Trend Setting Movie Posters of 1920’s Russia

The innovative and revolutionary duo, brothers Vladimir and Georgii Stenberg, left an undeniable mark on design history. Growing up in Moscow during a time of huge upheaval, their talented hands kept busy working in graphic design, sculpture and theater… quickly establishing them as members of the avant-garde during the 1920s and early 1930s.

The movie posters featured here, are incredible in their innovative visual aspects, using elements of Dada photomontage, implied motion, an exaggerated scale, distorted perspectives and a dynamic use of color and typography. Unlike most posters of the era, the brothers often used stills from the featured film collaged into the works. It was a style that would be quickly imitated by others.

The brothers worked together for a nine-year period (1924 – 1933), creating a huge catalogue of work, before Georgii was killed riding his motorcycle. Vladimir continued work on film posters, ultimately organizing the decorations for the 1947 May Day celebration in Moscow’s Red Square. You can find a superb collection of their movie posters at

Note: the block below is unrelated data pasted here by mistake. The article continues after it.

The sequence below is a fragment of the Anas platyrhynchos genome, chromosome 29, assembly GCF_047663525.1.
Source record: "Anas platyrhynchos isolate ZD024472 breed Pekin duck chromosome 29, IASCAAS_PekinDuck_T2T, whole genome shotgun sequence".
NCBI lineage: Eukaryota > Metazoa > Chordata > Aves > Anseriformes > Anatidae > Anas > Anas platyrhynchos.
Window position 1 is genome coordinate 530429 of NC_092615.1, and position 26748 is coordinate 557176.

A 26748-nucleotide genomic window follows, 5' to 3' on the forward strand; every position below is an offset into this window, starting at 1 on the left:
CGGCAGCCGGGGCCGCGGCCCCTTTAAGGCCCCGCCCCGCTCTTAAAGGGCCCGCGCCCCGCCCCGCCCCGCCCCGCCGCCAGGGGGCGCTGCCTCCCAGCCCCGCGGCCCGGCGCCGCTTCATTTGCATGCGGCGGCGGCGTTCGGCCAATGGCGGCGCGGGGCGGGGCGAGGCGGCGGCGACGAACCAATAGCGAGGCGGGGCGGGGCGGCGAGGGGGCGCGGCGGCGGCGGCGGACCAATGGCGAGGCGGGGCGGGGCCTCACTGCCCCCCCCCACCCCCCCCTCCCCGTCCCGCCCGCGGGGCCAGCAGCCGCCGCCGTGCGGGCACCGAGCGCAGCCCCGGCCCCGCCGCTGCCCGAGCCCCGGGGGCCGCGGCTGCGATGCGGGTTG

Above: Hans Behrendt’s Six Girls Seeking Shelter – 1927
Below: Vladimir Vilner’s Cement – 1929

Georgi Stabovoi’s The Man from the Forest – 1928

E.A. Dupont’s Moulin Rouge – 1929

Cecil B. De Mille’s Chicago – 1929

Ivan Perestiani’s Countess Shirvanskaya’s Crime – 1926

Friedrich Emler’s Fragment of an Empire – 1929

Carl Froelich’s High Society Wager – 1927

Dziga Vertov’s The Eleventh – 1928

Mikhail Kaufman’s In the Spring – 1929

Mikhail Verner and Pavel Armand’s SEP – 1929

Dziga Vertov’s The Eleventh – 1928

Buster Keaton’s The General – 1927

Buster Keaton’s The General Version 2 – 1927

Richard Oswal’s The Green Alley – 1929

Ivan Pravov’s The Last Flight – 1929

Dziga Vertov’s The Man with the Movie Camera – 1929

Lau Lauritzen’s The Mystery of the Windmill – 1928

Nikholai Okhlopkov’s The Sold Appetite – 1928

Nunzio Malasomma’s Which of the Two – 1927


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